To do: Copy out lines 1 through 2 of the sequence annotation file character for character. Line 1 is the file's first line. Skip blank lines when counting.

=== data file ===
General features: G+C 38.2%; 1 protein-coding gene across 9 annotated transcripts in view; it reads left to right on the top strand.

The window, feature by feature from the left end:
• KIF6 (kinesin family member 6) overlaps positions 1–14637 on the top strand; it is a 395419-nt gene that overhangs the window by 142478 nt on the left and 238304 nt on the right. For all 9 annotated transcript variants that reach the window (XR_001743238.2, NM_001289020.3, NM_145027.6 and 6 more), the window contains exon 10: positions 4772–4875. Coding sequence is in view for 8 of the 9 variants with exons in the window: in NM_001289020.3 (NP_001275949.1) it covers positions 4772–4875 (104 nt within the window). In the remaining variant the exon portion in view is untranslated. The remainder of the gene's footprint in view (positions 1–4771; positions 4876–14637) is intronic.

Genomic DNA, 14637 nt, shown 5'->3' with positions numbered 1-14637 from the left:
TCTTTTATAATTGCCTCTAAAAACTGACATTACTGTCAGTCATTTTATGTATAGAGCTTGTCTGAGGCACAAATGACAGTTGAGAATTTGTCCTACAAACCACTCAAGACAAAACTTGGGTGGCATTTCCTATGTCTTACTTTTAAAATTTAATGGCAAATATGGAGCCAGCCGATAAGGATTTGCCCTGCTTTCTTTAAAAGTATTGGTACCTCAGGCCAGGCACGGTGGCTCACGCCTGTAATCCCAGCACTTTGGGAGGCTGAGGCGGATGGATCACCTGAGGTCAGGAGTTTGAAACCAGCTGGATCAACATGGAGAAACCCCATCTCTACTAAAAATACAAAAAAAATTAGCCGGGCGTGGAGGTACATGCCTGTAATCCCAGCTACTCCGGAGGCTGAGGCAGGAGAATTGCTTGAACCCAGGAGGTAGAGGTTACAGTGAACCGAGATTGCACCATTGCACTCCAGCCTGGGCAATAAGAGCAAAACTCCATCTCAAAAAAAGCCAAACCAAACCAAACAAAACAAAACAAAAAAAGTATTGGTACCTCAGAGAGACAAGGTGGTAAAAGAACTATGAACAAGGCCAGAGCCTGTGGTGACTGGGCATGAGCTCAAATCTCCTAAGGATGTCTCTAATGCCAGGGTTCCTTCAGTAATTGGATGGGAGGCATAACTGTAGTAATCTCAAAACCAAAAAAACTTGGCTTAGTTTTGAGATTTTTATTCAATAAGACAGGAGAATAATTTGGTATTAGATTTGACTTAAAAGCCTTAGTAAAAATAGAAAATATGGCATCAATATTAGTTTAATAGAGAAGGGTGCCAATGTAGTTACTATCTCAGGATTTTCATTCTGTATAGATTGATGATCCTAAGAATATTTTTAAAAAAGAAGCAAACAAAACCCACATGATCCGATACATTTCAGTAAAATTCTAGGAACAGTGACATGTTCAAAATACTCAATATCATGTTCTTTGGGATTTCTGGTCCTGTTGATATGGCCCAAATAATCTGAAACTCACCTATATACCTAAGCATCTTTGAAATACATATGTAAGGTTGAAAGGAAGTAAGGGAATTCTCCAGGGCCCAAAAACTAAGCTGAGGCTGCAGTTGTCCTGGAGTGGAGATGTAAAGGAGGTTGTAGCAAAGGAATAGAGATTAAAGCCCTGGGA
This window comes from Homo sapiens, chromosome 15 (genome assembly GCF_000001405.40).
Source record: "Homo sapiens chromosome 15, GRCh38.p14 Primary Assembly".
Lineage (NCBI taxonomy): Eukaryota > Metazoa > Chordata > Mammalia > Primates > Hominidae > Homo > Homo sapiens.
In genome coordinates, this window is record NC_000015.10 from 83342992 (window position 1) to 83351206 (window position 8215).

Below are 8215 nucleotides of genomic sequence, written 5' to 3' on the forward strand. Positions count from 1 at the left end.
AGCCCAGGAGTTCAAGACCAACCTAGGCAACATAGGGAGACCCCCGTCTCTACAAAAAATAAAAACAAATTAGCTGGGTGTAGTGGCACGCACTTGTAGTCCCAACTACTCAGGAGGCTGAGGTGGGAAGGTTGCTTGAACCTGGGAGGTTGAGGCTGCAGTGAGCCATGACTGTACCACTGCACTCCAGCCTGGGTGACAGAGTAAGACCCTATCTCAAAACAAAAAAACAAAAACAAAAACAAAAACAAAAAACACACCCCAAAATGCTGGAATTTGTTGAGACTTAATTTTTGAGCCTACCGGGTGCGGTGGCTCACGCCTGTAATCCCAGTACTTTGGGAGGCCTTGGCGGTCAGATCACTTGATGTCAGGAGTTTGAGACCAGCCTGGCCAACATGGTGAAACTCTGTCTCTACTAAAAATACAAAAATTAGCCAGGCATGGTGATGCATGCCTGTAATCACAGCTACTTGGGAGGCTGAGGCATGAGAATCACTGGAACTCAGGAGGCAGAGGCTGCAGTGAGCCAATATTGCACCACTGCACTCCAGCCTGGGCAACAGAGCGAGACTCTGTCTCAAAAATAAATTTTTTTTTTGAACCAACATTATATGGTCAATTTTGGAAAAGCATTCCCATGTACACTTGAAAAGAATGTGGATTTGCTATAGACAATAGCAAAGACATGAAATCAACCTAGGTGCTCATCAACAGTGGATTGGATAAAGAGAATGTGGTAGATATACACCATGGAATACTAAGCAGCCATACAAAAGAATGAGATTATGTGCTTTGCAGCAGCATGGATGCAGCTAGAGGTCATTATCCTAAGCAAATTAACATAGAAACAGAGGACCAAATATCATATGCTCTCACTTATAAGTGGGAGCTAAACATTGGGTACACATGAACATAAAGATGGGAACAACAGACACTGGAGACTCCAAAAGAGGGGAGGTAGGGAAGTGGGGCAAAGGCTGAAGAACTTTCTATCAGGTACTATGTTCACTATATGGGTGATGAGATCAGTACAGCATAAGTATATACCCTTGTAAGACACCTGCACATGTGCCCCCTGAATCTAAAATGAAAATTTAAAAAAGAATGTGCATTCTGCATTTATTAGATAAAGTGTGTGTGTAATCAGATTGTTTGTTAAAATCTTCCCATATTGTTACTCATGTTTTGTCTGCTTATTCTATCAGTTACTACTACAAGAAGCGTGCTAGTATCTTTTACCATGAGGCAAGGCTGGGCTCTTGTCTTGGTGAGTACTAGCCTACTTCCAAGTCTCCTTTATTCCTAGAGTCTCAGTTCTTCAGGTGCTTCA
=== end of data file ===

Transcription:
General features: G+C 38.2%; 1 protein-coding gene across 9 annotated transcripts in view; it reads left to right on the top strand.

The window, feature by feature from the left end: